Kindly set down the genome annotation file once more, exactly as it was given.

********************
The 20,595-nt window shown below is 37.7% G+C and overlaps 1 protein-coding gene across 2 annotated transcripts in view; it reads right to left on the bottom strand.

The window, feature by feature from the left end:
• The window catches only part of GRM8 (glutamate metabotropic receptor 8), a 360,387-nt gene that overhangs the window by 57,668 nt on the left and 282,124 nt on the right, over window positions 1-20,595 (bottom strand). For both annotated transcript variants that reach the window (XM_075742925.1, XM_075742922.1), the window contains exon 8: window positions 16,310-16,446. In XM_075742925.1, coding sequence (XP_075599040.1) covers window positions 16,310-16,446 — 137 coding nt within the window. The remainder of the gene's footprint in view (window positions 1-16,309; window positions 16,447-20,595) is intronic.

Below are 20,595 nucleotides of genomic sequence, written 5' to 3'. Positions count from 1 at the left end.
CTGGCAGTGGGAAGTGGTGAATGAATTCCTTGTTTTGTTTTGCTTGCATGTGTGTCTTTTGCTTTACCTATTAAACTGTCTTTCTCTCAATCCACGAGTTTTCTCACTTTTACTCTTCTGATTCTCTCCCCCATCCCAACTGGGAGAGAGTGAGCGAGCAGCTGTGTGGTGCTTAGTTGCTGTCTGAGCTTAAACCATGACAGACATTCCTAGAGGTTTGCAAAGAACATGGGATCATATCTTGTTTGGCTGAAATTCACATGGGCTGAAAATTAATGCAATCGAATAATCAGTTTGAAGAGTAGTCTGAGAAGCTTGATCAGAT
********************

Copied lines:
The 20,595-nt window shown below is 37.7% G+C and overlaps 1 protein-coding gene across 2 annotated transcripts in view; it reads right to left on the bottom strand.

The window, feature by feature from the left end:
• The window catches only part of GRM8 (glutamate metabotropic receptor 8), a 360,387-nt gene that overhangs the window by 57,668 nt on the left and 282,124 nt on the right, over window positions 1-20,595 (bottom strand). For both annotated transcript variants that reach the window (XM_075742925.1, XM_075742922.1), the window contains exon 8: window positions 16,310-16,446. In XM_075742925.1, coding sequence (XP_075599040.1) covers window positions 16,310-16,446 — 137 coding nt within the window. The remainder of the gene's footprint in view (window positions 1-16,309; window positions 16,447-20,595) is intronic.

Below are 20,595 nucleotides of genomic sequence, written 5' to 3'. Positions count from 1 at the left end.
CTGGCAGTGGGAAGTGGTGAATGAATTCCTTGTTTTGTTTTGCTTGCATGTGTGTCTTTTGCTTTACCTATTAAACTGTCTTTCTCTCAATCCACGAGTTTTCTCACTTTTACTCTTCTGATTCTCTCCCCCATCCCAACTGGGAGAGAGTGAGCGAGCAGCTGTGTGGTGCTTAGTTGCTGTCTGAGCTTAAACCATGACAGACATTCCTAGAGGTTTGCAAAGAACATGGGATCATATCTTGTTTGGCTGAAATTCACATGGGCTGAAAATTAATGCAATCGAATAATCAGTTTGAAGAGTAGTCTGAGAAGCTTGATCAGAT